By most people’s standards, Sweden is a paradise for liberated women.It has the highest proportion of working women in the world, and women earn about two-thirds of all degrees. As reported in Slate, “Standard parental leave runs at 480 days, and 60 of those days are
reserved exclusively for dads, causing some to credit the country with forging the way for a new kind of nurturing masculinity. In 2010, the World Economic Forum designated Sweden as the most gender-equal country in the world.
“But for many Swedes, gender equality is not enough. Many are pushing for the Nordic nation to be not simply gender-equal but gender-neutral. The idea is that the government and society should tolerate no distinctions at all between the sexes. This means on the narrow level that society should show sensitivity to people who don’t identify themselves as either male or female, including allowing any type of couple to marry. But that’s the least radical part of the project. What many gender-neutral activists are after is a society that entirely erases traditional gender roles and stereotypes at even the most mundane levels.
“Activists are lobbying for parents to be able to choose any name for their children (there are currently just 170 legally recognized unisex names in Sweden). The idea isthat names should not be at all tied to gender, so it would be acceptable for parents to, say, name a girl Jack or a boy Lisa. A Swedish children’s clothes company has removed the “boys” and “girls” sections in its stores, and the idea of dressing children in a gender-neutral manner has been widely discussed on parenting blogs. This Swedish toy catalog recently decided to switch things around, showing a boy in a Spider-Man costume pushing a pink pram, while a girl in denim rides a yellow tractor.
“The Swedish Bowling Association has announced plans to merge male and female bowling tournaments in order to make the sport gender-neutral. Social Democrat politicians have proposed installing gender-neutral restrooms so that members of the public will not be compelled to categorize themselves as either ladies or gents. Several preschools have banished references to pupils’ genders, instead referring to children by their first names or as “buddies.” So, a teacher would say “good morning, buddies” or “good morning, Lisa, Tom, and Jack” rather than, “good morning, boys and girls.” They believe this fulfills the national curriculum’s guideline that preschools should “counteract traditional gender patterns and gender roles” and give girls and boys “the same opportunities to test and develop abilities and interests without being limited by stereotypical gender roles.”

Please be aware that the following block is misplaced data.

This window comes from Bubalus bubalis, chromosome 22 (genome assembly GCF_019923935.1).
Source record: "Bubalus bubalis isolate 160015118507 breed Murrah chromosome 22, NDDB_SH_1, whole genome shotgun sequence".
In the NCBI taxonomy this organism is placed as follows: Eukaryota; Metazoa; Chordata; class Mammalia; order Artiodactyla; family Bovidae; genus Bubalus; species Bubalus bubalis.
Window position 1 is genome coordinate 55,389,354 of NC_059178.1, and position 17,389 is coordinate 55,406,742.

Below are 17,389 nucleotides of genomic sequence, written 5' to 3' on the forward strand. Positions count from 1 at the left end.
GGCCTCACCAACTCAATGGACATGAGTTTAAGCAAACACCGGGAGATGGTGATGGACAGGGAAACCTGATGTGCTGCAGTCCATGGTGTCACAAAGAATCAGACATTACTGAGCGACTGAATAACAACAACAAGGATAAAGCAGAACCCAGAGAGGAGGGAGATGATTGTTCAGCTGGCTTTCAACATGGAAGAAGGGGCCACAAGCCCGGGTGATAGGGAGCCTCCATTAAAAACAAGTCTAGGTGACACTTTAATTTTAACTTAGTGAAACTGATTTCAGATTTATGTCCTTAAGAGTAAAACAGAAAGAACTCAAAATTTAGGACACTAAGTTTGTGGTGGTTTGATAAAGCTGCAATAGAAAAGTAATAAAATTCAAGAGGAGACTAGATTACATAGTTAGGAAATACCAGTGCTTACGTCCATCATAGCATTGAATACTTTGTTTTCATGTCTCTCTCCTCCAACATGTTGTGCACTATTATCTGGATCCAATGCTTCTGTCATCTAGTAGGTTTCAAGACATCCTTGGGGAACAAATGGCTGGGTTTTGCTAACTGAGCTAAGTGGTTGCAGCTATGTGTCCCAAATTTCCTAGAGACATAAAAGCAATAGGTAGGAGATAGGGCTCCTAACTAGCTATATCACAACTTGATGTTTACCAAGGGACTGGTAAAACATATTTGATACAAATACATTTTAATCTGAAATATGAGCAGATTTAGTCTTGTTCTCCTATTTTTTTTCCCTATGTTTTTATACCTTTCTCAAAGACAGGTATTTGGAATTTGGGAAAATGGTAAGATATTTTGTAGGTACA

“Earlier this month, the movement for gender neutrality reached a milestone: Just days after International Women’s Day a new pronoun, hen (pronounced like the bird in English), was added to the online version of the country’s National Encyclopedia. Theentry defines hen as a “proposed gender-neutral personal pronoun instead of he [hanin Swedish] and she [hon].”The National Encyclopedia announcement came amid a heated debate about gender neutrality that has been raging in Swedish newspaper columns and TV studios and on parenting blogs and feminist websites. It was sparked by the publication of Sweden’s first ever gender-neutral children’s book, Kivi och Monsterhund (Kivi and Monsterdog). It tells the story of Kivi, who wants a dog for “hen’s” birthday. The male author, Jesper Lundqvist, introduces several gender-neutral words in the book. For instance the words mammor and pappor (moms and dads) are replaced with mappor and pammor.
“The free lifestyle magazine, Nöjesguiden, which is distributed in major Swedish cities and is similar to the Village Voice, recently released an issue using hen throughout. In his column, writer Kawa Zolfagari says, “It can be hard to handle the male ego sometimes. I myself tend to get a stinging feeling when a female friend has had it with sexism or has got hurt because of some guy and desperately blurts out some generalisation about men. Sometimes I think ‘Hen knows me, hen knows I am not an idiot, why does hen speak that way of all men?’ Nöjesguiden‘s editor, Margret Atladottir, said hen ought to be included in the dictionary of the Swedish Academy, the body that awards the Nobel Prize in literature.
“Hen was first mentioned by Swedish linguists in the mid-1960s, and then in 1994 the late linguist Hans Karlgren suggested adding hen as a new personal pronoun, mostly for practical reasons. Karlgren was trying to avoid the awkward he/she that gums up writing, and invent a single word “that enables us to speak of a person without specifying their gender. He argued that it could improve the Swedish language and make it more nuanced.”